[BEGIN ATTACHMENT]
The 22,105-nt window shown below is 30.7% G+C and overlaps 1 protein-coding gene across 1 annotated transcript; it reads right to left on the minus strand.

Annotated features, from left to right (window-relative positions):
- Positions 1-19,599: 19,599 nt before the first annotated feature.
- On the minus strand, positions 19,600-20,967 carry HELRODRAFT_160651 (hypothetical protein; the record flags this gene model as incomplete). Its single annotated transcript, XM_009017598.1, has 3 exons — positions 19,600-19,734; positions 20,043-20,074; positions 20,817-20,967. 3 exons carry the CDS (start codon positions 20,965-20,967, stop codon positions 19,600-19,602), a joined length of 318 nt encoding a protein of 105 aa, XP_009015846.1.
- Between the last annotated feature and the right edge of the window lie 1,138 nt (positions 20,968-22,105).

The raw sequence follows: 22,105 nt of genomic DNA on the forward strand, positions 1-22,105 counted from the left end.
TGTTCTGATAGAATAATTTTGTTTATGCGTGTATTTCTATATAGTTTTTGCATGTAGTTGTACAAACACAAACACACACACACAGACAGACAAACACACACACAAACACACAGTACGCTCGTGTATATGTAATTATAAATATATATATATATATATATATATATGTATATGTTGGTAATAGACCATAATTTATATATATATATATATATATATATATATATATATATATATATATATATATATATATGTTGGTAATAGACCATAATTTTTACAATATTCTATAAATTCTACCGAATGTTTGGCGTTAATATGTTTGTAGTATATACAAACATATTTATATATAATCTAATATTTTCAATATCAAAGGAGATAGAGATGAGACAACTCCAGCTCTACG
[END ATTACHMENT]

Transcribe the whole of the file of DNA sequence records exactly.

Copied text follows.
The 22,105-nt window shown below is 30.7% G+C and overlaps 1 protein-coding gene across 1 annotated transcript; it reads right to left on the minus strand.

Annotated features, from left to right (window-relative positions):
- Positions 1-19,599: 19,599 nt before the first annotated feature.
- On the minus strand, positions 19,600-20,967 carry HELRODRAFT_160651 (hypothetical protein; the record flags this gene model as incomplete). Its single annotated transcript, XM_009017598.1, has 3 exons — positions 19,600-19,734; positions 20,043-20,074; positions 20,817-20,967. 3 exons carry the CDS (start codon positions 20,965-20,967, stop codon positions 19,600-19,602), a joined length of 318 nt encoding a protein of 105 aa, XP_009015846.1.
- Between the last annotated feature and the right edge of the window lie 1,138 nt (positions 20,968-22,105).

The raw sequence follows: 22,105 nt of genomic DNA on the forward strand, positions 1-22,105 counted from the left end.
TGTTCTGATAGAATAATTTTGTTTATGCGTGTATTTCTATATAGTTTTTGCATGTAGTTGTACAAACACAAACACACACACACAGACAGACAAACACACACACAAACACACAGTACGCTCGTGTATATGTAATTATAAATATATATATATATATATATATATATGTATATGTTGGTAATAGACCATAATTTATATATATATATATATATATATATATATATATATATATATATATATATATATATATGTTGGTAATAGACCATAATTTTTACAATATTCTATAAATTCTACCGAATGTTTGGCGTTAATATGTTTGTAGTATATACAAACATATTTATATATAATCTAATATTTTCAATATCAAAGGAGATAGAGATGAGACAACTCCAGCTCTACG